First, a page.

The Mercury News

Murdaugh trial gives unsolved death investigat­ion a boost

- By Jeffrey Collins

A mother whose son was found dead in the middle of a South Carolina road eight years ago is opening a private investigat­ion into his death after raising almost $90,000 amid the publicity surroundin­g the murder trial of Alex Murdaugh.

There is no current evidence linking Stephen Smith's death to the Murdaugh family, the lawyers for the mother say. State investigat­ors, who are also looking into Smith's death, have remained tight-lipped about taking over the case around the same time police said Murdaugh killed his wife and son. He is serving a life sentence for those killings.

But the lack of evidence hasn't stopped speculatio­n. And that attention in turn helped Sandy Smith raise in less than two weeks more than $87,000 through Go Fund Me. Her goal was $15,000 — enough to pay to exhume her son's body and have a private autopsy.

“It's important to me because I love my son and since I couldn't protect him, I'm going to fight for him,” Sandy Smith told reporters Monday as her lawyers announced the private investigat­ion.

Stephen Smith was found dead in the middle of a two-lane Hampton County road on July 8, 2015. His car with the gas cap removed and his wallet still inside was found a short distance away

The trooper who responded didn't think it was a hit and run, but the pathologis­t who did the autopsy theorized Smith was hit in the head by the side mirror of a passing truck that did not stop.

Police said it appeared he ran out of gas and was walking for help, but attorney Eric Bland, who is representi­ng the Smith family, said Smith didn't make any calls on his cellphone and his shoes, which were tied loosely, were still on his feet. People hit by cars are often found without their shoes from the force of the wreck.

Smith's family thinks his injuries, including head injuries and a dislocated arm bent behind him, indicate he was beaten to death and dropped on the highway. There were no skid marks on the road or debris like broken glass or mirror parts found nearby, said Ronnie Richter, another lawyer for the Smiths.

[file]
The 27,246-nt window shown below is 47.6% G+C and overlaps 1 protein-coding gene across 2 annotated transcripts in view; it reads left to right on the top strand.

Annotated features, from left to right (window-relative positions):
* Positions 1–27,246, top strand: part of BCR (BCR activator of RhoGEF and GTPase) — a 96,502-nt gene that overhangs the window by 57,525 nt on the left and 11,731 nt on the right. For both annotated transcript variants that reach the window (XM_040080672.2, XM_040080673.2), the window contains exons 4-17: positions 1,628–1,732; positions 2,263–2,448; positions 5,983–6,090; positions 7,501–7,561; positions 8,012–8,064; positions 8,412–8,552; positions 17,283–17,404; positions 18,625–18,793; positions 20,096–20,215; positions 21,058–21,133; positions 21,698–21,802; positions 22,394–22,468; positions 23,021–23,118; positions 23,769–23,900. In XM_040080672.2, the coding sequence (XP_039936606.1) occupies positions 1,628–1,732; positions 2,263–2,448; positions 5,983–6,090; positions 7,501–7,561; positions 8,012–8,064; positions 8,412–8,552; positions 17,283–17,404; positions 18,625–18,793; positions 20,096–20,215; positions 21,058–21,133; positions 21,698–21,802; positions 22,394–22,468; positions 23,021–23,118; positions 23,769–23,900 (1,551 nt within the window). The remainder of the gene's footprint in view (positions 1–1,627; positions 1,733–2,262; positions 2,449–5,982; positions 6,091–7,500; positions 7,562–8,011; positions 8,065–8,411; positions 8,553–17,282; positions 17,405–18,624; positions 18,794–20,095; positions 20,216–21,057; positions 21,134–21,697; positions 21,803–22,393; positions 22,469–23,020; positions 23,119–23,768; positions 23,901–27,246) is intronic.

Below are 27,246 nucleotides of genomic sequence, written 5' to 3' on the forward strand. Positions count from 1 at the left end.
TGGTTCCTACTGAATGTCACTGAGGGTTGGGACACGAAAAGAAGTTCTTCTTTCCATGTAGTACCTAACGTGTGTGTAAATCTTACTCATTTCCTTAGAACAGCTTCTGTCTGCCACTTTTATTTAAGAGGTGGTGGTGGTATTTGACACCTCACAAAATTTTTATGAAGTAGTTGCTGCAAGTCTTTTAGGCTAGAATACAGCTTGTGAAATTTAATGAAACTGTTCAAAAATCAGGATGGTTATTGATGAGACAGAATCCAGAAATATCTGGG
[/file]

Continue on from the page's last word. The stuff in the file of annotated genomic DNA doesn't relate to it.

State agents took over the case in 2021, though they have never said why they decided to do that or whether it is linked to informatio­n found during the investigat­ion into the death of Alex Murdaugh's wife and son. Troopers typically investigat­e traffic deaths in South Carolina, where state agents typically investigat­e other crimes.

State Law Enforcemen­t Division Chief Mark Keel reached out to Smith's new lawyers to ask if they will share any new informatio­n they find through the autopsy or any other investigat­ion, agency spokespers­on Renée Wunderlich said.

“We do believe it was a murder,” Keel told The State newspaper on Tuesday night. “We don't believe it was a hit-and-run.”

Investigat­ors think people might be more willing to talk now that the murder trial is finished, said the Smith family attorney Bland.

The first step for the private investigat­ion will be getting permission from a judge to exhume Stephen Smith's body. The backing of state agents would likely help that request.

Bland also hopes the private investigat­ors can gather and analyze cellphone data from Smith and the people he was communicat­ing with to reconstruc­t who he was hanging out with and what he was doing not just right before his body was found but also in the weeks before his death.

“Stephen had to live a secret life. Being young and gay in the Lowcountry was not an easy thing to do,” Bland said.

Smith and Alex Murdaugh's surviving son, Buster, went to the same high school, leading to rumors that the Murdaugh family was involved in his death. Richter went out of his way this week to say they have no evidence Buster Murdaugh was involved in anything with Smith.

The talk has gotten so loud, Buster Murdaugh issued a statement Monday, saying he could no longer ignore the “vicious rumors” as he grieves “over the brutal murders of my mother and brother. I love them so much and miss them terribly.”

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